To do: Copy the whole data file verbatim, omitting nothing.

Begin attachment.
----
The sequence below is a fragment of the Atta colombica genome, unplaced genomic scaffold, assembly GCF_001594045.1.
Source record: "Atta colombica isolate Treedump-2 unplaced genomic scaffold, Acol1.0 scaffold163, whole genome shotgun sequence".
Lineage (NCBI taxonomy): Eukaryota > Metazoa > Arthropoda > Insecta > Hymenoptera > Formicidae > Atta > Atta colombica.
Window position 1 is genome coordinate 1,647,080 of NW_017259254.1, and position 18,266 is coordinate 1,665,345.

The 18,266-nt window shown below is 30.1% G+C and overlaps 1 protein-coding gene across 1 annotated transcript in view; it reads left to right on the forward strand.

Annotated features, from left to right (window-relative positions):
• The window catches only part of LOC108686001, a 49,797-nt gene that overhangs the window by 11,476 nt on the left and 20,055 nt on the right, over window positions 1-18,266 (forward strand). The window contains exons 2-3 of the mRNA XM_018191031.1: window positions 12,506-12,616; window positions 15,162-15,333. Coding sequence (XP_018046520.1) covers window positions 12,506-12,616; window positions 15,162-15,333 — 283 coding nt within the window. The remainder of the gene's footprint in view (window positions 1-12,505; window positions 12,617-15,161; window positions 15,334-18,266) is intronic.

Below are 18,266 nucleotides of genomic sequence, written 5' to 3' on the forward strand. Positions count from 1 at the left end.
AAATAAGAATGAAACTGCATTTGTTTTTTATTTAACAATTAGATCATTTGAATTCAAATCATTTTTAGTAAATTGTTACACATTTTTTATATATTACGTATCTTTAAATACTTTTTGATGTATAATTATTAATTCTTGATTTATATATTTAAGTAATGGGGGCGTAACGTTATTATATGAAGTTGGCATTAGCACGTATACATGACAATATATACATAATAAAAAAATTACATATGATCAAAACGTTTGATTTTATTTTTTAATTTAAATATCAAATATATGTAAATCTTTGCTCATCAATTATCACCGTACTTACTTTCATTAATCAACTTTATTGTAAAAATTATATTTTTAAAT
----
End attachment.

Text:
The sequence below is a fragment of the Atta colombica genome, unplaced genomic scaffold, assembly GCF_001594045.1.
Source record: "Atta colombica isolate Treedump-2 unplaced genomic scaffold, Acol1.0 scaffold163, whole genome shotgun sequence".
Lineage (NCBI taxonomy): Eukaryota > Metazoa > Arthropoda > Insecta > Hymenoptera > Formicidae > Atta > Atta colombica.
Window position 1 is genome coordinate 1,647,080 of NW_017259254.1, and position 18,266 is coordinate 1,665,345.

The 18,266-nt window shown below is 30.1% G+C and overlaps 1 protein-coding gene across 1 annotated transcript in view; it reads left to right on the forward strand.

Annotated features, from left to right (window-relative positions):
• The window catches only part of LOC108686001, a 49,797-nt gene that overhangs the window by 11,476 nt on the left and 20,055 nt on the right, over window positions 1-18,266 (forward strand). The window contains exons 2-3 of the mRNA XM_018191031.1: window positions 12,506-12,616; window positions 15,162-15,333. Coding sequence (XP_018046520.1) covers window positions 12,506-12,616; window positions 15,162-15,333 — 283 coding nt within the window. The remainder of the gene's footprint in view (window positions 1-12,505; window positions 12,617-15,161; window positions 15,334-18,266) is intronic.

Below are 18,266 nucleotides of genomic sequence, written 5' to 3' on the forward strand. Positions count from 1 at the left end.
AAATAAGAATGAAACTGCATTTGTTTTTTATTTAACAATTAGATCATTTGAATTCAAATCATTTTTAGTAAATTGTTACACATTTTTTATATATTACGTATCTTTAAATACTTTTTGATGTATAATTATTAATTCTTGATTTATATATTTAAGTAATGGGGGCGTAACGTTATTATATGAAGTTGGCATTAGCACGTATACATGACAATATATACATAATAAAAAAATTACATATGATCAAAACGTTTGATTTTATTTTTTAATTTAAATATCAAATATATGTAAATCTTTGCTCATCAATTATCACCGTACTTACTTTCATTAATCAACTTTATTGTAAAAATTATATTTTTAAAT